We also have rooms in the Carriage House and a few self-contained cottages. Each of our 38 rooms has a queen or kingsized bed, a jacuzzi tub big enough for a couple, flat-screen TV, full wifi, modern showers, and a fireplace.”

The Carriage House

One of the sumptuous rooms in the Glasbern Inn’s Carriage House.

I’d been through the rooms already, so I knew how grand they were. Several of them were on two levels, connected by a spiral staircase. My room upstairs in the Carriage House had a four-poster so high I needed stairs to climb into bed!

There was also a closet with a refrigerator containing complimentary beverages, and a few things I didn’t need: an iron, ironing board, and hairdryer. All the comforts of a home away from home!

I excused myself to go enjoy some of those comforts. After a good night’s sleep on linens so soft they felt like at least a 600 thread count, and the pampered softness of the Turkish towels after my bubble-bath, I was brushed and combed and ready for breakfast.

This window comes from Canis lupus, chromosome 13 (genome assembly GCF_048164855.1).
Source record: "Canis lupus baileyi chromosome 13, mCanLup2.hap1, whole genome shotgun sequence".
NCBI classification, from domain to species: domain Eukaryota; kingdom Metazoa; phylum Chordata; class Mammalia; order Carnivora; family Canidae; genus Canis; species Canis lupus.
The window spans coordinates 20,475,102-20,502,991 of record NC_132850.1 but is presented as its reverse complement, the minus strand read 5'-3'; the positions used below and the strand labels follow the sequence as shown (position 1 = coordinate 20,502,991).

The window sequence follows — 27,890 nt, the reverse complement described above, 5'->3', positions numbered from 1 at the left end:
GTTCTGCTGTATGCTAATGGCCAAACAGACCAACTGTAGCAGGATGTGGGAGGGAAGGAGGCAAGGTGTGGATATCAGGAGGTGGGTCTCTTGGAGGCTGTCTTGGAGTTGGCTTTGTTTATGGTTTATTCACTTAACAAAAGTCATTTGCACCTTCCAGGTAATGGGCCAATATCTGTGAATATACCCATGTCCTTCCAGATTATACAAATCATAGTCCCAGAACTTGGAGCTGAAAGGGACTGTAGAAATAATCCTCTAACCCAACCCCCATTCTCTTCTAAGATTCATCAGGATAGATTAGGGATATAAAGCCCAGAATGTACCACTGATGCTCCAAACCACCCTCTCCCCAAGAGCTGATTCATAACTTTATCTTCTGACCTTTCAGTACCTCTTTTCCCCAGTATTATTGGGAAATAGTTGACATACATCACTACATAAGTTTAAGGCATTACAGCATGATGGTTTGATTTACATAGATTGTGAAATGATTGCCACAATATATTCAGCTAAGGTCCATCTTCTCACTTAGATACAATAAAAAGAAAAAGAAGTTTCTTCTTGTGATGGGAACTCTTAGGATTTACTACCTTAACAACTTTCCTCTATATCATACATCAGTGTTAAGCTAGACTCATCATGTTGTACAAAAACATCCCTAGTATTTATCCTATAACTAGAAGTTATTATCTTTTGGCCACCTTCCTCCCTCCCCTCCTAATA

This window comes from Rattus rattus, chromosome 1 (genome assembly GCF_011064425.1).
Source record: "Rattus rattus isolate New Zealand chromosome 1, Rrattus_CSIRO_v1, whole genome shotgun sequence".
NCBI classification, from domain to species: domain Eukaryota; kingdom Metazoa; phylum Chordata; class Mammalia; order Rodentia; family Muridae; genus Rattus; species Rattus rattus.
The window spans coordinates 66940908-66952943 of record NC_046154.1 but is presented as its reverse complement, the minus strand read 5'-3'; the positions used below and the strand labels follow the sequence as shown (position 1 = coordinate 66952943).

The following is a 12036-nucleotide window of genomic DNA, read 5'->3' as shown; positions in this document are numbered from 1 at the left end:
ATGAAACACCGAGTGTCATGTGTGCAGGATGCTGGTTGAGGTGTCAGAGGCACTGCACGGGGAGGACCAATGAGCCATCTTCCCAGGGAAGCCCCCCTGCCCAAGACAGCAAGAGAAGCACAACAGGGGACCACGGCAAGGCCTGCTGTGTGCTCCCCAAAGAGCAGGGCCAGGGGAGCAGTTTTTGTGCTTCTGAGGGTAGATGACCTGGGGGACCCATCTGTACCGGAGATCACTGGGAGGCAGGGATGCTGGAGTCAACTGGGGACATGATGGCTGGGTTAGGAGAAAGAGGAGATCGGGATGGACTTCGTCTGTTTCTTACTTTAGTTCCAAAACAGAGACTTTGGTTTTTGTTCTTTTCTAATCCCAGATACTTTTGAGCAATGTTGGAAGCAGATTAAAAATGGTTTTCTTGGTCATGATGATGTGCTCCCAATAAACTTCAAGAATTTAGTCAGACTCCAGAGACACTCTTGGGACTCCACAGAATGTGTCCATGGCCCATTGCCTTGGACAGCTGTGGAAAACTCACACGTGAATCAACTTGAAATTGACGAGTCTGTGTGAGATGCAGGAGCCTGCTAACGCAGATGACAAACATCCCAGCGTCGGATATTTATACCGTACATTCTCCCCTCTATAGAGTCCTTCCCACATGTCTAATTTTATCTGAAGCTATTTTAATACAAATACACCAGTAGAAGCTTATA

There was a groaning board of food available. From cereals and fruits to scones and local preserves, all the food was either from the farm itself or locally sourced. I could have filled up right there, but my hostess informed me that I could also order from the breakfast menu.

Dutch Country Scrapple

I was torn between the eggs Benedict and the scrapple and pancakes; I love eggs Benedict, but when would I get real Dutch Country scrapple again? My dilemma was solved when my eggs Benedict was served with a side of scrapple. What could be better than challah toast, farm-fresh free-range eggs, bacon and a rare pork regional specialty made from Glasbern’s own pigs? I was in heaven!

I changed my mind about Glasbern. More than any of those things I said before: organic farm, corporate retreat, Bed & Breakfast, restaurant, hotel, or couple’s get-a-way, Glasbern Inn is a Dining Destination; a foodie’s Mecca in the beautiful Dutch country of Pennsylvania.

Glasbern Inn
2141 Pack House Road, Fogelsville, PA 18051

Richard Frisbie
Richard Frisbie is a regular contributor to many online publications. He owns the Hope Farm bookstore and press in Saugerties, NY and writes about food and travel around the world.